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Page 208 text:
surrounded on all sides by Great Dame Nature pointing with her index finger to the path that leads aright he helps to solve the problems of mankind and fix the destinies of nations. To him the hum of a hinder on a hot July day is hut music to his soul, and the “swish, swish” of the bundles, as he shocks them in the field, is hut the audible voice of nature as she says, “Reward of Merit.” And the farmer’s wife and daughters! Do they share equally in all these blessings? From their windows they, too, can hear the music of the hinder, also see all the beauty of God's great handiworks.
As to the educational advantages of the farm, the studies in the farm life curriculum cannot he named or catalogued, neither can their students he graded on the scale of 100 per cent. It is something intangible, can only he felt, hut never seen, and only those who read its pages have a right to he a witness. Hence the reason why farm-reared and farm-educated hoys are so often made a living example of what farm life and farm education does. They are graded on the scale of too. on the basis of prescribed studies and conventionality, and given no credit whatever for that subtle knowledge learned out under the open sky. Beware of that young philosopher of the farm! He may not he able to quote Shakespeare or verses from the Iliad, hut he hears at first hand the songs of nature, which poets have idealized in verse, and he is often more logical than appearances would favorably warrant.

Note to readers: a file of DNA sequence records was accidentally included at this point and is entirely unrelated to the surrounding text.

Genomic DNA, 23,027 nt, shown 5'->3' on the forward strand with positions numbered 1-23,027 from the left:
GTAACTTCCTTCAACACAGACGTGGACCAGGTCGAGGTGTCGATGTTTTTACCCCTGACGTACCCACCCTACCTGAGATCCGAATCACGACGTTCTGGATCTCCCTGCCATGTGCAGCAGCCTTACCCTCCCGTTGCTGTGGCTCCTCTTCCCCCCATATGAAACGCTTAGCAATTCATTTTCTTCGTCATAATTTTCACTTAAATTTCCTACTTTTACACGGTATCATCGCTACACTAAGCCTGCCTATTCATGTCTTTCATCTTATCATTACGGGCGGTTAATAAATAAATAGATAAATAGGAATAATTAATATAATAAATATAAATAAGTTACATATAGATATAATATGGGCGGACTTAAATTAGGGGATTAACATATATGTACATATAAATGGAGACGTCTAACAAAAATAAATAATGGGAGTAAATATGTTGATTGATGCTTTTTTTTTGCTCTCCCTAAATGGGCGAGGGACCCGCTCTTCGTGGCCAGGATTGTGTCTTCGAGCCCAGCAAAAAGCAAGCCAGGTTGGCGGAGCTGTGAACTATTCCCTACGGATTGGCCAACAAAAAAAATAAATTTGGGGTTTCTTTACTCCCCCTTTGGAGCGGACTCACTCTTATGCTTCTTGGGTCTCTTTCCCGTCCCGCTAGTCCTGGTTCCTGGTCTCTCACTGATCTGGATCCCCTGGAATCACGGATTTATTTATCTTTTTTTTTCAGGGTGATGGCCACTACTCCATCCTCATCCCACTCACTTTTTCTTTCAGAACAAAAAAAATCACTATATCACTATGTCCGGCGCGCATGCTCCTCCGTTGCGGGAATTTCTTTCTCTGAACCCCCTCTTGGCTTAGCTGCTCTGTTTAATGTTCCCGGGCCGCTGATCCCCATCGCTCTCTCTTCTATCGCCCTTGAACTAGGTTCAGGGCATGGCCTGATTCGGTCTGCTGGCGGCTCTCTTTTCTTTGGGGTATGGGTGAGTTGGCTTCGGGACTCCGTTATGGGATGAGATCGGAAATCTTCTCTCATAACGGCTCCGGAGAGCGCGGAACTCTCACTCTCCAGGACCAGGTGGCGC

The country schools may he made a laughing stock, .their results be treated with indifference, and yet their memories will ever he dear. Nothing can take away the love of the memory of that old schoolhouse in District No. 7. he criticisms what they will. Where is there a more delightful remembrance than that of those Friday afternoons in a district school? Who will ever forget Polly’s recitation. “Kinds friends and parents, we welcome you here”: Pete Jones’s composition on "The Hen”: the debate, “Resolved, that fire is more dangerous than water”; or Dick Brown’s recitation. “The Flag, the flag, the wondrous flag.” Crude and almost uncanny in delivery might he said, hut one thing is sure, it was their own. They displayed their own individuality in its rendition. Individually is an unconscious watchword of farm life and country schools. The farm not only furnishes the clay, it also produces the model wherewith and whereby the sculptor may fashion his statue of Individuality.
As to the amusements and entertainments of farm life, here arc scenes, the paintings of which have moved men’s souls. Here are babbling brooks and sighing winds, the sonnets of which have lived through ages. But here, too, are feelings of solitude, of meditations in which man walks hand in hand and human genius have failed utterly to portray. Here are the teachers of Jenny Lind and Madame Nordica. for it may well he their highest ambition to warble like the lark. as. at the first streak of the morning, he soars up to meet the dawn. Here you need not go to the theatre to see the shifting scenes upon the stage, for here they are in all their splendor—glorious sunsets, vivid lightnings against black and inky skies, starlit nights with the moon peeping through the foliage, and waving fields of grain which as you watch it is the very poetry of motion.
Two hundred four
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BY LUCILE AMELIA WEHRS